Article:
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1. Negative 15 degrees Celsius


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2. MAISONS DU MONDE - modern copper

My Maisons du Monde features are carrying over from last week. One because we had a day off to focus on the Sock Design Contest and two they have so many lovely things to see. The French based retailer was founded in 1996 and celebrates it's 20th birthday this year. It has nearly 200 stores in France with a further 69 across Europe including Italy where I came across them. There philosophy is

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3. It's Banned Books Week!

And this year's focus is on Celebrating Diversity. Click the banner to learn more about BBW, read articles about why diverse books are commonly banned, and find some titles that some people would rather you didn't read - and go read them!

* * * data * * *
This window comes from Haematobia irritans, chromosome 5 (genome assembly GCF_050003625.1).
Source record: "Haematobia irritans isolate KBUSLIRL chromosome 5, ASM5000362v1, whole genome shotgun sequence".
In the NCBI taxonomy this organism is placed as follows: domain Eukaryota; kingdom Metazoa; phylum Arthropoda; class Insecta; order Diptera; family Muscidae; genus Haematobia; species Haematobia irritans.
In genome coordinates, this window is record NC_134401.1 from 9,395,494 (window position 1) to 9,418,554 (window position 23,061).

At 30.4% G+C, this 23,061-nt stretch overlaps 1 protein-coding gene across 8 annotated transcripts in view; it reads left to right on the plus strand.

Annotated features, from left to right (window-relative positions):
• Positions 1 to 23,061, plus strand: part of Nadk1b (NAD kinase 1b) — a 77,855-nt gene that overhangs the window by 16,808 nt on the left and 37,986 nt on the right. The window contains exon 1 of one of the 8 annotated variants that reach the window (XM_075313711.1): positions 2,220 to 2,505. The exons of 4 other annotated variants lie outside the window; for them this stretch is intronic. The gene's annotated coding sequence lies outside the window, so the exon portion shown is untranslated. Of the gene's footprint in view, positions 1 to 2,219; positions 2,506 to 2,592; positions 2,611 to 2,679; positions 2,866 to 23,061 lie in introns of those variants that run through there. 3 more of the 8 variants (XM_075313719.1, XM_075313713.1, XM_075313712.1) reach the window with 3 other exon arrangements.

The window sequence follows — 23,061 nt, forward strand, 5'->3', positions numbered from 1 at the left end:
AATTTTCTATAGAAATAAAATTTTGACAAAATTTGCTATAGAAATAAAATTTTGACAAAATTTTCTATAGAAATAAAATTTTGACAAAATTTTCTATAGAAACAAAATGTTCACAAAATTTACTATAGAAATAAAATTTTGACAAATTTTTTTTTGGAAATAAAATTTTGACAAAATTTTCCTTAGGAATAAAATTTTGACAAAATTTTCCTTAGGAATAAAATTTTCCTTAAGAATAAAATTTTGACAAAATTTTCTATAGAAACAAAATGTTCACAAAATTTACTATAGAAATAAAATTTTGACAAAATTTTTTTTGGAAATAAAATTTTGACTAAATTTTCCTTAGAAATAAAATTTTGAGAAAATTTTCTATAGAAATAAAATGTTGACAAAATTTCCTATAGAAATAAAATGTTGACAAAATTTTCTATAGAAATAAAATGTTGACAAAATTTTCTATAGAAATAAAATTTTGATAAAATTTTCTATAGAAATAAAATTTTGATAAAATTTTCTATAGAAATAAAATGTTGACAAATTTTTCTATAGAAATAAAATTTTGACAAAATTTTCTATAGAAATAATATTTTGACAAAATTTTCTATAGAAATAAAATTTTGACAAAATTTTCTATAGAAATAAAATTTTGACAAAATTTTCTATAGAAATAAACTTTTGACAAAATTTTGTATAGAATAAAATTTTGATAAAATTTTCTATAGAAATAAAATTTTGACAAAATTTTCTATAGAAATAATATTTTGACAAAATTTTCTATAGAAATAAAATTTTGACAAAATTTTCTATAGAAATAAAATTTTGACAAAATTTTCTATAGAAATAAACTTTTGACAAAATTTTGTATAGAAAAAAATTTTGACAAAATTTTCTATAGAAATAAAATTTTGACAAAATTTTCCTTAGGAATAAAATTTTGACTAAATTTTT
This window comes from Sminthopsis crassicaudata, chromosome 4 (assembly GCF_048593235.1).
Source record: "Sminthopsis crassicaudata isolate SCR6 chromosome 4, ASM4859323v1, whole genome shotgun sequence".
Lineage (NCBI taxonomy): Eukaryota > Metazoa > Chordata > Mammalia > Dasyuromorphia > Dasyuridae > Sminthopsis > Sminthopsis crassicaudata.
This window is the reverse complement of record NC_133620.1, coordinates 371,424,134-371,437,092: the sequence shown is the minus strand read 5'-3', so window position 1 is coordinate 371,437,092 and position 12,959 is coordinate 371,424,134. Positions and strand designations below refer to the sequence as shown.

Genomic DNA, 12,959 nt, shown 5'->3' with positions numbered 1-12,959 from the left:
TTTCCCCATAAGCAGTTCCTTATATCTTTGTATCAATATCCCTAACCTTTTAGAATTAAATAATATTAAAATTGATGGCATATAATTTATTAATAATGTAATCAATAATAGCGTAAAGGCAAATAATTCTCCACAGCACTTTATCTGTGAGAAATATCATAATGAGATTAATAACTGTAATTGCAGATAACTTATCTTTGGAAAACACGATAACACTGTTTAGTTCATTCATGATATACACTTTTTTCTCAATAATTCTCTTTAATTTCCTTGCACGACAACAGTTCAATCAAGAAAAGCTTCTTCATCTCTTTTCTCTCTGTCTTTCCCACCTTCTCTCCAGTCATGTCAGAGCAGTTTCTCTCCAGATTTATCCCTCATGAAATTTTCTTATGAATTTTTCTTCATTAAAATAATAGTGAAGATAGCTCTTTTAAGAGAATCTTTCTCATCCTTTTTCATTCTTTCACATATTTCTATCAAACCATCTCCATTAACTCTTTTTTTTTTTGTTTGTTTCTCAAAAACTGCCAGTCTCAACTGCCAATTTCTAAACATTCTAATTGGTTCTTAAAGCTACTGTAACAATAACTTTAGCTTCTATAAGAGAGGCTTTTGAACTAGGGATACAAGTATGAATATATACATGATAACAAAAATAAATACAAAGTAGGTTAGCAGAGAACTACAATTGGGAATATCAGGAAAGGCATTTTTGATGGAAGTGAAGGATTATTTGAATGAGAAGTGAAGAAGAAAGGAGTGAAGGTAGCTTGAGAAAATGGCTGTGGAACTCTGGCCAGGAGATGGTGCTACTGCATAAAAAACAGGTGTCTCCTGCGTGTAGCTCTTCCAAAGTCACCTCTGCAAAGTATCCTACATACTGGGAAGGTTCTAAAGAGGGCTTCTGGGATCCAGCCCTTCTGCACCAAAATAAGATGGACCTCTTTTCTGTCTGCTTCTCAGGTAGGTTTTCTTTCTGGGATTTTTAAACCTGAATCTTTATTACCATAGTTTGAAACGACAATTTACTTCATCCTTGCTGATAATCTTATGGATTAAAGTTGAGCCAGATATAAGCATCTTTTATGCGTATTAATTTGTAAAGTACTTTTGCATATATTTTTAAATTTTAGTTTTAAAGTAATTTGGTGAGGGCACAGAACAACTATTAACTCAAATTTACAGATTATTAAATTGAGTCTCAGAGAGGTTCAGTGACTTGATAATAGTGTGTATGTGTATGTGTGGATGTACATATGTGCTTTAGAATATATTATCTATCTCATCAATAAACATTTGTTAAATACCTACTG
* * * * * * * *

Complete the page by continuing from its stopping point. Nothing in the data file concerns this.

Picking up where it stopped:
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4. Sparkin Is On His Way!

Hi all,

Thank you for checking in with me now and again. Good news. My writer, Cindy, presented my story to several agents and publishers last week. WOOHOO! They are interested. This makes me just that much closer to flying in for you to read about me.

World . . . here I come!

Sparkin, the Wind Rider.

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5. Monday Mishmash: 9/26/16


Happy Monday! Monday Mishmash is a weekly meme dedicated to sharing what's on your mind. Feel free to grab the button and post your own Mishmash.

Here's what's on my mind today:
  1. Only One Week Until After Loving You Releases!  I can't believe October 3rd is almost here! 
  2. Editing  I'm finishing up a client edit this week in time for a new one on October 1st.
  3. Two Work Days With Extended Hours  This week my daughter has student council and chorus after school, so thus begins my longer work hours on Tuesdays AND Wednesdays.